Alan Mann was a musician based in the Philadelphia, PA area who was little-known outside of that region. But he did gain wider fame during the Christmas seasons in the mid-1980’s, when the then-young MTV network would air the video for “Christmas On The Block”. It’s a moving, one-of-a-kind song inspired by the people who then lived in a group house for the blind in the Philadelphia suburb of Upper Darby. Each year, the residents of that home would decorate a Christmas tree that would be displayed in front of the house. Even though the blind residents could not see the lights and colors themselves, they still showed their holiday spirit by making this tree look pretty for others to see. Mann was so moved by this annual gesture that he wrote and recorded this song about it, and had this video filmed outside of the house.



This poignant Dylanesque song is a precious gift to the world from Mann, who usually displayed a more punk-like aesthetic (as evidenced by the single’s B-side “No Deal – No Sleep”). Tragically, Alan Mann passed away four years after the making of this song and video. In October 1987, at the age of 33, Mann apparently jumped from the second-story window of a burning building. Less than two weeks later, he died from complications caused by his injuries.

Alan Mann “Christmas On The Block” (single) (A&R 0020) 1983

Track Listing:

a. Christmas On The Block
b. No Deal - No Sleep

Sunday, December 20, 2009

Bryan Adams’ 1979 disco single

The first single Bryan Adams recorded as a solo artist (following his departure from the Canadian band Sweeney Todd) was called “Let Me Take You Dancing”. The surprising thing is that it was a disco single! The original version of the song, released in Canada in 1978, sounded much like a recording by Nick “Hot Child In The City” Gilder. (Adams had replaced Gilder in Sweeney Todd). The 18-year-old Adams sang in a higher pitch than he did in his later recordings. For the single’s 1979 American release, the song was given a disco remix by John Luongo. Luongo sped up Adams’ vocals to the point where he sounded like a chipmunk! (Luongo was probably aiming to make Adams sound like Off The Wall-era Michael Jackson). For that reason, Adams has always distanced himself from the song, even though it was a minor disco hit, and soon led to Adams being fully signed to A&M Records. Adams has refused to allow the song to be included on any of his subsequent releases.

The single was released in both 7” and 12” formats. The 7” versions usually contained the John Luongo disco mix on the A-side, and a song called “Don’t Turn Me Away” on the B-side. The 12” versions usually contained an extended 5-minute disco mix on the A-side and an instrumental version of “Let Me Take You Dancing” on the B-side.

The shorter Luongo mix does have its charms. It’s quite amusing to hear Adams’ voice altered in this way, and it is fascinating from a historical viewpoint to hear the very uncharacteristic recording that launched the career of this famous commercial rocker. The song is also a better-than-average disco specimen from its time period, although that may be faint praise.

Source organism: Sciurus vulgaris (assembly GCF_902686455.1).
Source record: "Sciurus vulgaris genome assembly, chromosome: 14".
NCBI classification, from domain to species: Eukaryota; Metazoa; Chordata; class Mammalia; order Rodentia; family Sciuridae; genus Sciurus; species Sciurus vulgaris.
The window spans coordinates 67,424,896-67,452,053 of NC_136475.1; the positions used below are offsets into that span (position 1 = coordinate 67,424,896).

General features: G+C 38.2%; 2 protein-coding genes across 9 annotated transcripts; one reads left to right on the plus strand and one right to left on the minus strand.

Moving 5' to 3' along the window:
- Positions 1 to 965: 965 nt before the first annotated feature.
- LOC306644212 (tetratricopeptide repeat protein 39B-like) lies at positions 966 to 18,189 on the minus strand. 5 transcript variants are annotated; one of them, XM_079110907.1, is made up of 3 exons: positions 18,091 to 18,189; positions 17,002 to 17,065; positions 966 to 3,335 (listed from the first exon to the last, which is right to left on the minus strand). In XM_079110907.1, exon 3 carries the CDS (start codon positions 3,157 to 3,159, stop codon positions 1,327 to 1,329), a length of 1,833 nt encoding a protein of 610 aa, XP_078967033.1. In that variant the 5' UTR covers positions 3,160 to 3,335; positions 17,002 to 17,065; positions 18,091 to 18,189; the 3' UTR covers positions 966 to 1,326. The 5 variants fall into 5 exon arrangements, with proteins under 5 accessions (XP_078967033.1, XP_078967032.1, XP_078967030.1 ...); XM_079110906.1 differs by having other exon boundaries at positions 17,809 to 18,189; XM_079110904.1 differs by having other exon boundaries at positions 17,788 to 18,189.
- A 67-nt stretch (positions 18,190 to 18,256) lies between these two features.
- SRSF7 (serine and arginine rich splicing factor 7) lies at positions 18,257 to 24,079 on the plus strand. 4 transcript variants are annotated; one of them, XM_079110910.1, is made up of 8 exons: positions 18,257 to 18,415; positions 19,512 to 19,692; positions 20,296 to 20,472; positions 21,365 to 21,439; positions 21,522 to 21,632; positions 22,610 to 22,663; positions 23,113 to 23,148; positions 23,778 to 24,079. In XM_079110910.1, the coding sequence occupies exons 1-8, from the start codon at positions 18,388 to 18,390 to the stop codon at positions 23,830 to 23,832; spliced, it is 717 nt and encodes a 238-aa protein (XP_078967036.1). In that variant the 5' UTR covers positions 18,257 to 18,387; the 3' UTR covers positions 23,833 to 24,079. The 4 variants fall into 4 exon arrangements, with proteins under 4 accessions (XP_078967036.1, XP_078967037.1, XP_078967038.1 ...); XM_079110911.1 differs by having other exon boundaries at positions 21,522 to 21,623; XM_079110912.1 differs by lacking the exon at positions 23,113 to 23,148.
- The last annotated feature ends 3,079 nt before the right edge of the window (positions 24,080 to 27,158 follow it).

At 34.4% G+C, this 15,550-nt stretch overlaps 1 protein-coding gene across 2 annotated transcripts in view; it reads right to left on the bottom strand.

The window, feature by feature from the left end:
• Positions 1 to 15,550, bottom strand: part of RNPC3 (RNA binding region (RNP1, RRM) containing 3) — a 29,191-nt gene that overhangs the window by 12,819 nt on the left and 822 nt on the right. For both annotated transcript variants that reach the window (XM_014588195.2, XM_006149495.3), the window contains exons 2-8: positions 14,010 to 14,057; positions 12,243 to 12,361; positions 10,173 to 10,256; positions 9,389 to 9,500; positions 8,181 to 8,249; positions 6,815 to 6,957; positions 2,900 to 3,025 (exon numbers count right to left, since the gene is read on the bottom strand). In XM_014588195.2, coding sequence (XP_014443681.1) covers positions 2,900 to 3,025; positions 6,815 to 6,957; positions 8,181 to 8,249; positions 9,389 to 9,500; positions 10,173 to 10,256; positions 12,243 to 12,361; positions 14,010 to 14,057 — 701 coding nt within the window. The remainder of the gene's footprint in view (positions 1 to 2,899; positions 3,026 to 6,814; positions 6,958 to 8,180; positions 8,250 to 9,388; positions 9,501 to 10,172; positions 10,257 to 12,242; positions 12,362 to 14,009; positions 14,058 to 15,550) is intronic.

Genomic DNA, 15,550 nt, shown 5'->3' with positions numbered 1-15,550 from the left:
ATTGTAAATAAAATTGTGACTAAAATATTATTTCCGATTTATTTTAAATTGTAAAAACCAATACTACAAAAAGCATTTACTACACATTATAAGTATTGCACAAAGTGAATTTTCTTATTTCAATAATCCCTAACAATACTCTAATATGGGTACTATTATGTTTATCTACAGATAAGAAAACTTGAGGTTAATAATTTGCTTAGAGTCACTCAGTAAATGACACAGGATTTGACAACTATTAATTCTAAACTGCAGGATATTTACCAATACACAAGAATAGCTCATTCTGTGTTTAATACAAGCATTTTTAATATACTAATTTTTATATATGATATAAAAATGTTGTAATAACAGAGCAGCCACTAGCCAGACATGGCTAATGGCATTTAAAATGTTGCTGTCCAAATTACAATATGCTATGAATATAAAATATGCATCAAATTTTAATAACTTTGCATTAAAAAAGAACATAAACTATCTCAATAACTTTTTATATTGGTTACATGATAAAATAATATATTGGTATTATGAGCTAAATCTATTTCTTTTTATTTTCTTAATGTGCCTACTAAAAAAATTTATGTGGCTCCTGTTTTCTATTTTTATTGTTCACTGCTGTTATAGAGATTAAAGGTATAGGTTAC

However, the extended Luongo mix found on the 12" version easily wears the song out. And the instrumental version is mostly dull and repetitive without the vocals.

“Don’t Turn Me Away”, the B-side to most of the 7” pressings, is an energetic bit of power pop that is unfortunately marred by the cloying Nick Gilder-ism of Adams’ vocals.

For more insights on this single and to hear snippets of the different versions of “Let Me Take You Dancing”, I recommend visiting the website of Jim Vallance, the song’s co-creator.

Track Listings:

Bryan Adams “Let Me Take You Dancing” b/w “Don’t Turn Me Away” (7” single) (A&M 2163-S) 1979

a. Let Me Take You Dancing (disco version)
b. Don’t Turn Me Away

Bryan Adams “Let Me Take You Dancing” (12” single) (A&M Disco SP-12014) 1979

a. Let Me Take You Dancing (disco version)
b. Let Me Take You Dancing (instrumental version)





Notes: Some early 1978 Canadian promo copies of the single contain the same original version of “Let Me Take You Dancing” on both the A- and B-sides. Some U.K. copies are labeled as containing “Don’t Turn Me Away” on the B-side, but actually contain the instrumental version of “Let Me Take You Dancing” on that side instead. U.S. promo copies of the 7” single contained the shorter disco version of “Let Me Take You Dancing” on both sides.

Monday, December 07, 2009

Attila with Billy Joel

Rarebird's Spotlight Album Review #19 is complete. The subject: the self-titled 1970 album by Attila, a heavy metal duo featuring singer/organist Billy Joel. (You read that right). The review is here:

http://rarebird9.net/attila.html

Wednesday, December 02, 2009

The Cure "Fade Away: The Early Years Vinyl Box Set" (2009)

For those who are extreme lovers of vinyl and extreme lovers of the Cure, the Vinyl Lovers label is serving up a pricey limited edition package called Fade Away: The Early Years Vinyl Box Set on December 15th. The 7-LP set is limited to 1,000 copies, and contains 180g vinyl discs of the first four Cure albums: Three Imaginary Boys (1979), Seventeen Seconds (1980), Faith (1981), and Pornography (1982). The other three discs in the set contain a total of 29 bonus tracks (including the epic instrumental Carnage Visors), all of which are available on the 2-CD Deluxe Editions of the three latter albums which were released in 2005. A complete track listing for the Fade Away box set can be found here. For those who intend to shell out nearly $200 USD for the set, it can be pre-ordered at Amazon.com.